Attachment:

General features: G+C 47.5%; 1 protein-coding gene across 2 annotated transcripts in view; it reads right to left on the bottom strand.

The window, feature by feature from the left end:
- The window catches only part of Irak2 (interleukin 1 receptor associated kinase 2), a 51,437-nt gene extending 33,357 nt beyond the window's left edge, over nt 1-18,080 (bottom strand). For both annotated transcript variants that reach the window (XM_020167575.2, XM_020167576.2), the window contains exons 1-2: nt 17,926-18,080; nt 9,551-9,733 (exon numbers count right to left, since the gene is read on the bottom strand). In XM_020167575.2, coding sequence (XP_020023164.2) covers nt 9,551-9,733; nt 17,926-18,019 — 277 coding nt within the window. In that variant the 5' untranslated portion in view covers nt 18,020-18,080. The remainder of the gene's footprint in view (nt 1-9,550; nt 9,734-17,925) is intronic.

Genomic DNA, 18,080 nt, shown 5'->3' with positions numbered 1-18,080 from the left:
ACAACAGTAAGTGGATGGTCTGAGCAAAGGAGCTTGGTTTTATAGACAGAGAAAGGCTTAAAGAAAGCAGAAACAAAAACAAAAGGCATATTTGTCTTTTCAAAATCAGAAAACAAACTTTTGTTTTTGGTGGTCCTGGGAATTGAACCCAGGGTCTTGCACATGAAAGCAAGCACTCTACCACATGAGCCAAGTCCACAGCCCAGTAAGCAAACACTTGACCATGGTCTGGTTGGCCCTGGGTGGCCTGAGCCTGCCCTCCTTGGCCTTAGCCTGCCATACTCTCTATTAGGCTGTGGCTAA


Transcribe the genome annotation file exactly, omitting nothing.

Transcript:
General features: G+C 47.5%; 1 protein-coding gene across 2 annotated transcripts in view; it reads right to left on the bottom strand.

The window, feature by feature from the left end:
- The window catches only part of Irak2 (interleukin 1 receptor associated kinase 2), a 51,437-nt gene extending 33,357 nt beyond the window's left edge, over nt 1-18,080 (bottom strand). For both annotated transcript variants that reach the window (XM_020167575.2, XM_020167576.2), the window contains exons 1-2: nt 17,926-18,080; nt 9,551-9,733 (exon numbers count right to left, since the gene is read on the bottom strand). In XM_020167575.2, coding sequence (XP_020023164.2) covers nt 9,551-9,733; nt 17,926-18,019 — 277 coding nt within the window. In that variant the 5' untranslated portion in view covers nt 18,020-18,080. The remainder of the gene's footprint in view (nt 1-9,550; nt 9,734-17,925) is intronic.

Genomic DNA, 18,080 nt, shown 5'->3' with positions numbered 1-18,080 from the left:
ACAACAGTAAGTGGATGGTCTGAGCAAAGGAGCTTGGTTTTATAGACAGAGAAAGGCTTAAAGAAAGCAGAAACAAAAACAAAAGGCATATTTGTCTTTTCAAAATCAGAAAACAAACTTTTGTTTTTGGTGGTCCTGGGAATTGAACCCAGGGTCTTGCACATGAAAGCAAGCACTCTACCACATGAGCCAAGTCCACAGCCCAGTAAGCAAACACTTGACCATGGTCTGGTTGGCCCTGGGTGGCCTGAGCCTGCCCTCCTTGGCCTTAGCCTGCCATACTCTCTATTAGGCTGTGGCTAA